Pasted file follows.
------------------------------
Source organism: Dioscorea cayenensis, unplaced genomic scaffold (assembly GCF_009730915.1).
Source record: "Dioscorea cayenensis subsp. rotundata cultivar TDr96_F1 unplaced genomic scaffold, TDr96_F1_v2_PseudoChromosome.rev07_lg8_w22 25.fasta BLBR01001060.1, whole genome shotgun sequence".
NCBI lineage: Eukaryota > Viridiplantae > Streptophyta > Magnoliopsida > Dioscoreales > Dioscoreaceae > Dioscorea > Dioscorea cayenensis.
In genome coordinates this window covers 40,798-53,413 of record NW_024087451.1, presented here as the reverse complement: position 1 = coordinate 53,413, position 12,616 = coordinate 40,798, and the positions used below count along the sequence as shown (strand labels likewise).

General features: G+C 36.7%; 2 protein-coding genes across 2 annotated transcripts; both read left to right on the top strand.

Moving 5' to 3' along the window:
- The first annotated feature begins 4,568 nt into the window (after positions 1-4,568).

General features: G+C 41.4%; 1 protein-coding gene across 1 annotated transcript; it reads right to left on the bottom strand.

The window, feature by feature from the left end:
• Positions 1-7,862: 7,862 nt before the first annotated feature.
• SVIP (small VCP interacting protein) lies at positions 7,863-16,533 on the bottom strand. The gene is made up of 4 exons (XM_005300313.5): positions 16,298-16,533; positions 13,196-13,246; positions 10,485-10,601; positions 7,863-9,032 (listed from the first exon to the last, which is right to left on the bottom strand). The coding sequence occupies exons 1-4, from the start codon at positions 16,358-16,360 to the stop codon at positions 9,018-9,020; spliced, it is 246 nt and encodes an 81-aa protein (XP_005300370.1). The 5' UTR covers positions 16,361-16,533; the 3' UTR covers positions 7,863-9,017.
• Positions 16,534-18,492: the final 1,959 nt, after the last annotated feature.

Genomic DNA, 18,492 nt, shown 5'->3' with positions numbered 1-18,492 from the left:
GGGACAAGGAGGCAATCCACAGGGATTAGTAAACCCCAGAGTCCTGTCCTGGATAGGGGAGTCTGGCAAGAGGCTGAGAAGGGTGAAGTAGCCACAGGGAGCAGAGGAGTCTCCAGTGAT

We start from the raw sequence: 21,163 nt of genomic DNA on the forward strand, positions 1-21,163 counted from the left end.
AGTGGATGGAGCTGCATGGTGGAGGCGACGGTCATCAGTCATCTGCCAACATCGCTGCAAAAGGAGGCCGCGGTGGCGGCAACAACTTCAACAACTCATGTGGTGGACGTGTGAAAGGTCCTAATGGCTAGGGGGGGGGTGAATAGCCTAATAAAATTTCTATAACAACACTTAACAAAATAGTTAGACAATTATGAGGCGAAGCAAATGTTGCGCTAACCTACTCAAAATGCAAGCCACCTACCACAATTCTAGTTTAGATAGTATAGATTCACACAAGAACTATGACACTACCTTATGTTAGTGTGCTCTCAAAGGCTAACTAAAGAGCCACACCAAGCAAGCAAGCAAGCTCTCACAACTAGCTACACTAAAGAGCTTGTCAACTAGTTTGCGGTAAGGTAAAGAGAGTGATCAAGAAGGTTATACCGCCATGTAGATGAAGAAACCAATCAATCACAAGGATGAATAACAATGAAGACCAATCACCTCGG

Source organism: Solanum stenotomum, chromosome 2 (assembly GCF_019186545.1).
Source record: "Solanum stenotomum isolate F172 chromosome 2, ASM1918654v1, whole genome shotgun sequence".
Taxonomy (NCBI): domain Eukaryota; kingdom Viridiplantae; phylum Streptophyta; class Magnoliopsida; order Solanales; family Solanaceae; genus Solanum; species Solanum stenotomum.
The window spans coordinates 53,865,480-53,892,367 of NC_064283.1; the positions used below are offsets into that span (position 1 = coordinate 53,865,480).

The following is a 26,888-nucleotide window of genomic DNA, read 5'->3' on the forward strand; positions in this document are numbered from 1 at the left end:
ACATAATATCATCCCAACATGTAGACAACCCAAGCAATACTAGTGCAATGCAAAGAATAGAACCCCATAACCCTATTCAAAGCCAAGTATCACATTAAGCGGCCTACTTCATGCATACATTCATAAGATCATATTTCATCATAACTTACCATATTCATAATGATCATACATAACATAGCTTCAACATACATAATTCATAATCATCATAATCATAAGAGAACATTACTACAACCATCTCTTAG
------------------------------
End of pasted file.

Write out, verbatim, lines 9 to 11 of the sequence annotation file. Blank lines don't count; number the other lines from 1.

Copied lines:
The window, feature by feature from the left end:
• Positions 1-7,862: 7,862 nt before the first annotated feature.
• SVIP (small VCP interacting protein) lies at positions 7,863-16,533 on the bottom strand. The gene is made up of 4 exons (XM_005300313.5): positions 16,298-16,533; positions 13,196-13,246; positions 10,485-10,601; positions 7,863-9,032 (listed from the first exon to the last, which is right to left on the bottom strand). The coding sequence occupies exons 1-4, from the start codon at positions 16,358-16,360 to the stop codon at positions 9,018-9,020; spliced, it is 246 nt and encodes an 81-aa protein (XP_005300370.1). The 5' UTR covers positions 16,361-16,533; the 3' UTR covers positions 7,863-9,017.